Volume 12, Issue 4, November 2015

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Volume 12, Issue 4, November 2015 interactive high-resolution pdf

https://doi.org/10.33697/ajur.2015.018

p. 2 A Historical Context for Undergraduate Research: The Contribution of Wilhelm von Humboldt by David Vampola

https://doi.org/10.33697/ajur.2015.019

p. 5 Category Theoretic Interpretation of Rings
by Edward Poon

https://doi.org/10.33697/ajur.2015.020


ABSTRACT
We enhance the category of rings and the category of idempotented rings to 2-categories. After doing this, we prove an equivalence of 1-categories and 2-categories between the category of rings and the category of small preadditive categories with one object and between the category of idempotented rings and the category of small preadditive categories with finitely many objects. Under these equivalences, we demonstrate some analogues between notions in category theory and ring theory.
KEYWORDS
Ring, Idempotent, Preadditive Category

p. 31 Effect of Manual Ivy Removal on Seedling Recruitment in Forest Park, Portland, OR by Katelin D. Stanley & Dr. David W. Taylor

https://doi.org/10.33697/ajur.2015.021

ABSTRACT
English and Irish ivy (Hedera helix and H. hibernica) are invasive lianas which have become especially intrusive in the Pacific Northwest, as evidenced by their invasion of many areas in Forest Park, Portland, OR. The most common strategy for ivy control is currently manual removal, though the potential consequences of this method have not been well studied. The purpose of this study was to evaluate the effectiveness of manual ivy removal with respect to its influence on native plant diversity, abundance, species richness, and evenness by comparing these parameters in 1-m2 plots manually cleared of ivy to paired control plots. Prior to plot establishment, evidence of deer herbivory of ivy was observed at this site. Four weeks after manual removal, treated plots were less diverse and hosted a lower abundance of native plants than control plots. Ten weeks after ivy removal, treated and control plots were equally diverse, and treated plots showed greater abundance of plant cover than controls. This trend persisted at twenty-six weeks after treatment. Treated and control plots were not significantly different in species richness or evenness at any time. These results suggest that manual ivy removal temporarily disturbs native plant life, but the negative effects are overcome as quickly as ten weeks after treatment, at which time native plants are more successful. Manual removal as a method to control ivy in this region appears effective within one growing season.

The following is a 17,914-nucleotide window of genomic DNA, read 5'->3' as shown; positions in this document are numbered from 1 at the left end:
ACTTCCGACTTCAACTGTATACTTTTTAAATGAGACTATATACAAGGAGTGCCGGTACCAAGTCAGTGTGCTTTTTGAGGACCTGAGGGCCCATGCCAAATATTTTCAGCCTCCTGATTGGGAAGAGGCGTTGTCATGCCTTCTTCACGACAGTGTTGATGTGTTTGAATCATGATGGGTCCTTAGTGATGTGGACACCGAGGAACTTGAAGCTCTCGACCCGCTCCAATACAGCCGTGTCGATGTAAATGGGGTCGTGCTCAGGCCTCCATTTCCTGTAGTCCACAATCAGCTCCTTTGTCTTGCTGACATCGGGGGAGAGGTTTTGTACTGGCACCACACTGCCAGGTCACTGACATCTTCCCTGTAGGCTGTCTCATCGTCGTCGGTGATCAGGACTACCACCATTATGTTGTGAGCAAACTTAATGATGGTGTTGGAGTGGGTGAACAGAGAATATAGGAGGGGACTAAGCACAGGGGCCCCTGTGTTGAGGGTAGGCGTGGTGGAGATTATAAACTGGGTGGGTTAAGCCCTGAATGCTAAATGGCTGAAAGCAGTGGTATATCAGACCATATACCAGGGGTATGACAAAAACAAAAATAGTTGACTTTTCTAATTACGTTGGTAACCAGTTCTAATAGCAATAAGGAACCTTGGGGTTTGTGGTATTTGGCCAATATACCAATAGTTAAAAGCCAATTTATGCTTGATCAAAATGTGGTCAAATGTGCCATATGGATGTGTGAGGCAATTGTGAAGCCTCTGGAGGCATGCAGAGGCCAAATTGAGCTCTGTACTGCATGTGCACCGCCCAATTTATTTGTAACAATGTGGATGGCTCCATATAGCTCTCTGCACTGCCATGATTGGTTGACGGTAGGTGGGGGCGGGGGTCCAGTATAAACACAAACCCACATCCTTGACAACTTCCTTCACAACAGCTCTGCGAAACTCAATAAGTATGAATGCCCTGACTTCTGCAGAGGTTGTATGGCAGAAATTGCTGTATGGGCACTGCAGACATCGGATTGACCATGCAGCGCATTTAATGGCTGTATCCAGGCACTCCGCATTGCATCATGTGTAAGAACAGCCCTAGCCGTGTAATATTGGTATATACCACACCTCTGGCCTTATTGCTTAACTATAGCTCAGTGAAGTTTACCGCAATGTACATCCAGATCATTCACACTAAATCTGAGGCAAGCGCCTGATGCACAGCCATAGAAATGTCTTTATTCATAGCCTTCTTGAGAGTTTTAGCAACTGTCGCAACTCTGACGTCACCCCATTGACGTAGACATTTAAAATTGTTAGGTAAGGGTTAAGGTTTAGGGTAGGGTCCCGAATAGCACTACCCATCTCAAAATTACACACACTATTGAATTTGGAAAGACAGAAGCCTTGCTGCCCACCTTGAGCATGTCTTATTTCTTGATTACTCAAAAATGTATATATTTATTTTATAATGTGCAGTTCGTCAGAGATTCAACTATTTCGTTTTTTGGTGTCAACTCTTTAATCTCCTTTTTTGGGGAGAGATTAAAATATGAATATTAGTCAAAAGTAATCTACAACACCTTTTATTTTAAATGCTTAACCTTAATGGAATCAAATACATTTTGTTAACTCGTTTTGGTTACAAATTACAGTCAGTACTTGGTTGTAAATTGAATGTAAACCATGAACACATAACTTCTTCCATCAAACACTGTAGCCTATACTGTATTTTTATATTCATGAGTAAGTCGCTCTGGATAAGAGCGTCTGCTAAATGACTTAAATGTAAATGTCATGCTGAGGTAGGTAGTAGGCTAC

KEYWORDS
English Ivy, Irish Ivy, Invasive Species, Pacific Northwest, Forest Park, Hedera helix, Hedera hibernica

p. 43 Imaging Noisy Seismic Data using a One Dimensional Inverse Scattering Algorithm by Bogdan G. Nita & Christopher Smith

https://doi.org/10.33697/ajur.2015.022

ABSTRACT
We test the capability of an inverse scattering algorithm for imaging noisy seismic data. The algorithm does not require a velocity model or any other a priori information about the medium under investigation. We use three different geometries which capture different types of one-dimensional media with variable velocity. We show that the algorithm can precisely locate the interfaces and discover the correct velocity changes at those interfaces under moderate noise condition. When the signal to noise ratio is too small, the data is de-noised using a threshold filter and then imaged with excellent results.
KEYWORDS
Seismic Imaging, Inversion, Amplitude Correction, Scattering Theory, Noise, Threshold Filter. 2000 MATHEMATICS SUBJECT CLASSIFICATION 86A22, 35J05, 35R30.

p. 57 Effect of Native American Bean-corn Biculture Planting on Free-living Bacterial Abundance and Plant Growth by Heather A. Miller, Justin Fiene & Tamara L. Marsh

https://doi.org/10.33697/ajur.2015.023

ABSTRACT